I love the little quip about “…there exists significant anxiety about hypoglycemia and future complications and sources of conflict that may increase relationship stress.” I know this. I live this.
I see the worry lines in John’s forehead when he watches me struggle to come up from a low. Every day, we engage in some discussion about blood sugars or what I’ve eaten or some aspect of diabetes. He has been incredibly brave when I’ve been a coward, helping me choose the decisions that are best for our family. It is tiring to me, so I can only imagine how tiring it is to the people around me. Or if I didn’t have a supportive husband but a Diabetes Police new recruit. But you know what’s worse?
I once had a relationship with someone who just didn’t care at all. Despite being a medical professional, he chose to act as if it was just my disease alone to handle. No encouragement for the good days and no comfort for the bad days. Begrudgingly helping when I was sick or needing assistance when I was in severe hypoglycemia. I’m surprised the relationship lasted as long as it did.
So, we already knew what researchers have told us in this article. What do we do about it?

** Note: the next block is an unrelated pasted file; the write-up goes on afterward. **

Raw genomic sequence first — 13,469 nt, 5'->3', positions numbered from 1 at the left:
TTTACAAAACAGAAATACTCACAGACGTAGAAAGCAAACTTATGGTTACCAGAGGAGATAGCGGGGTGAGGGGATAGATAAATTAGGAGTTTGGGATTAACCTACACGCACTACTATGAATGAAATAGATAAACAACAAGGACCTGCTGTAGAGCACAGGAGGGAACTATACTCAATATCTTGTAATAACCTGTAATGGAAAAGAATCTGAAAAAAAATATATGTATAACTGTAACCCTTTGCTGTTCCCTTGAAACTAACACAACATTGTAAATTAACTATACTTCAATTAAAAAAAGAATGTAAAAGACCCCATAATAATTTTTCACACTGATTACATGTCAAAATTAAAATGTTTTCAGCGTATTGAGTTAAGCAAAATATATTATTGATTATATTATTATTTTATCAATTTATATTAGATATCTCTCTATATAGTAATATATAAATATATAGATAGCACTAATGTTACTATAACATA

- Talk about your feelings and fears, if not with your spouse, then with someone who can give constructive steps to deal with the issues in your relationship (and your relationship with diabetes). Not talking about it won’t help either of you feel any better. And you want to feel better, right?
- Friends for Life, the annual conference in Orlando that used to be just for Type 1 kids and their families is now offering an Adult Type 1 track with some interesting classes. Dr. Bill Polonsky will lead a Couples Discussion Group, while Jill Weissberg-Benchell & Kerri Sparling offers up a Dating and Diabetes seminar and Diana Naranjo will facilitate a Significant Others Discussion Group. Come hang out with the rest of us and get some insight as to how other couples handle diabetes and relationships.
- Read more about the impact diabetes plays in relationships at dlife.com - lots of great articles from people you already know.
- Personal experience: The worst time to talk about diabetes is when a Type 1 is having a low. When John asks: “Why do you think you’re low?”, it results in me giggling, telling him that I’m not wearing socks, or growling angrily. Sometimes all three at once. Talking about diabetes after the diabetic has come up from a low and when the effects of adrenalin and cortisol coursing through the system can result in a coherent, cogent conversation (Look! Alliteration again!) and probably not a discussion about socks.
I’m married to my diabetes. No option for divorce or at this point, even a trial separation. My husband still married me, knowing this. I love him all the more for that. Even on the tough days.
If you take nothing else away from this, remember:
Relationships are hard.
Diabetes is hard.
I say duh a lot.
Got suggestions on dealing with diabetes + a significant other? Resources to add? Bring it on!